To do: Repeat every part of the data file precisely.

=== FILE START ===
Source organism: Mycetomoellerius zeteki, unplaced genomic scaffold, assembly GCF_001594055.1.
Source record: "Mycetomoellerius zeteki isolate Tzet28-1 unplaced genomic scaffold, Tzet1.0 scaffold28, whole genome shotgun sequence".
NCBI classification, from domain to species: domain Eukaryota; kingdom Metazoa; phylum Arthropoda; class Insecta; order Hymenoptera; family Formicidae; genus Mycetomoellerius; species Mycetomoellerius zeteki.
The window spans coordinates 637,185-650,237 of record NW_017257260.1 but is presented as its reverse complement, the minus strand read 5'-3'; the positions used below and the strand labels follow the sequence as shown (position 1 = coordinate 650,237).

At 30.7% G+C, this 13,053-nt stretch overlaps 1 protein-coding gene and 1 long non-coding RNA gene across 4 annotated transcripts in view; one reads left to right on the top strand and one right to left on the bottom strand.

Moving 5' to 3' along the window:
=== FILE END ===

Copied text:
Source organism: Mycetomoellerius zeteki, unplaced genomic scaffold, assembly GCF_001594055.1.
Source record: "Mycetomoellerius zeteki isolate Tzet28-1 unplaced genomic scaffold, Tzet1.0 scaffold28, whole genome shotgun sequence".
NCBI classification, from domain to species: domain Eukaryota; kingdom Metazoa; phylum Arthropoda; class Insecta; order Hymenoptera; family Formicidae; genus Mycetomoellerius; species Mycetomoellerius zeteki.
The window spans coordinates 637,185-650,237 of record NW_017257260.1 but is presented as its reverse complement, the minus strand read 5'-3'; the positions used below and the strand labels follow the sequence as shown (position 1 = coordinate 650,237).

At 30.7% G+C, this 13,053-nt stretch overlaps 1 protein-coding gene and 1 long non-coding RNA gene across 4 annotated transcripts in view; one reads left to right on the top strand and one right to left on the bottom strand.

Moving 5' to 3' along the window: